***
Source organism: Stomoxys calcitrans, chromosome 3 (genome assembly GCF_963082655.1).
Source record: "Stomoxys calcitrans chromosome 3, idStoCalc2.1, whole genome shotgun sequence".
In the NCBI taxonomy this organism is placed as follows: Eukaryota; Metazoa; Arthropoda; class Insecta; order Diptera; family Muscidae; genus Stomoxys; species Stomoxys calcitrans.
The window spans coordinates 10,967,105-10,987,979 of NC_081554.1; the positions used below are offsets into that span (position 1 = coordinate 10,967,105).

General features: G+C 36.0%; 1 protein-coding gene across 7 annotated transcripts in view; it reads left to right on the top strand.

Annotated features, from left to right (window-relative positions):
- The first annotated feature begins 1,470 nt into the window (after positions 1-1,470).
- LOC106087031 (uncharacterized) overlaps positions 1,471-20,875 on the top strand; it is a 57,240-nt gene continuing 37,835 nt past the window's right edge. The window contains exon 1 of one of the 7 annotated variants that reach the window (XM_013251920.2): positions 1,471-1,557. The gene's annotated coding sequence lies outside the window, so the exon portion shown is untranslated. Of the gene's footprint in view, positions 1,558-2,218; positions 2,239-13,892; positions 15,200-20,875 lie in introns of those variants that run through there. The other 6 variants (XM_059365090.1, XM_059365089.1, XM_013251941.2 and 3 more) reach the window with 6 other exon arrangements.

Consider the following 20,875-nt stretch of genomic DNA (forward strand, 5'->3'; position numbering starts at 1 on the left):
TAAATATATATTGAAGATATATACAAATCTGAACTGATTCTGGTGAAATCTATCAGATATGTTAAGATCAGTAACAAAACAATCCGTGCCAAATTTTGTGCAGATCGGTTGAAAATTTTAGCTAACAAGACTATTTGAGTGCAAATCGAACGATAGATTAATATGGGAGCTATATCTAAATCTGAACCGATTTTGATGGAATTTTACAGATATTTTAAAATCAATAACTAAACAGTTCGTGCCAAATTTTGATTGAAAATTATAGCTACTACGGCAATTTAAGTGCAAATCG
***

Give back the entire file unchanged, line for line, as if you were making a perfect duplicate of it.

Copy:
Source organism: Stomoxys calcitrans, chromosome 3 (genome assembly GCF_963082655.1).
Source record: "Stomoxys calcitrans chromosome 3, idStoCalc2.1, whole genome shotgun sequence".
In the NCBI taxonomy this organism is placed as follows: Eukaryota; Metazoa; Arthropoda; class Insecta; order Diptera; family Muscidae; genus Stomoxys; species Stomoxys calcitrans.
The window spans coordinates 10,967,105-10,987,979 of NC_081554.1; the positions used below are offsets into that span (position 1 = coordinate 10,967,105).

General features: G+C 36.0%; 1 protein-coding gene across 7 annotated transcripts in view; it reads left to right on the top strand.

Annotated features, from left to right (window-relative positions):
- The first annotated feature begins 1,470 nt into the window (after positions 1-1,470).
- LOC106087031 (uncharacterized) overlaps positions 1,471-20,875 on the top strand; it is a 57,240-nt gene continuing 37,835 nt past the window's right edge. The window contains exon 1 of one of the 7 annotated variants that reach the window (XM_013251920.2): positions 1,471-1,557. The gene's annotated coding sequence lies outside the window, so the exon portion shown is untranslated. Of the gene's footprint in view, positions 1,558-2,218; positions 2,239-13,892; positions 15,200-20,875 lie in introns of those variants that run through there. The other 6 variants (XM_059365090.1, XM_059365089.1, XM_013251941.2 and 3 more) reach the window with 6 other exon arrangements.

Consider the following 20,875-nt stretch of genomic DNA (forward strand, 5'->3'; position numbering starts at 1 on the left):
TAAATATATATTGAAGATATATACAAATCTGAACTGATTCTGGTGAAATCTATCAGATATGTTAAGATCAGTAACAAAACAATCCGTGCCAAATTTTGTGCAGATCGGTTGAAAATTTTAGCTAACAAGACTATTTGAGTGCAAATCGAACGATAGATTAATATGGGAGCTATATCTAAATCTGAACCGATTTTGATGGAATTTTACAGATATTTTAAAATCAATAACTAAACAGTTCGTGCCAAATTTTGATTGAAAATTATAGCTACTACGGCAATTTAAGTGCAAATCG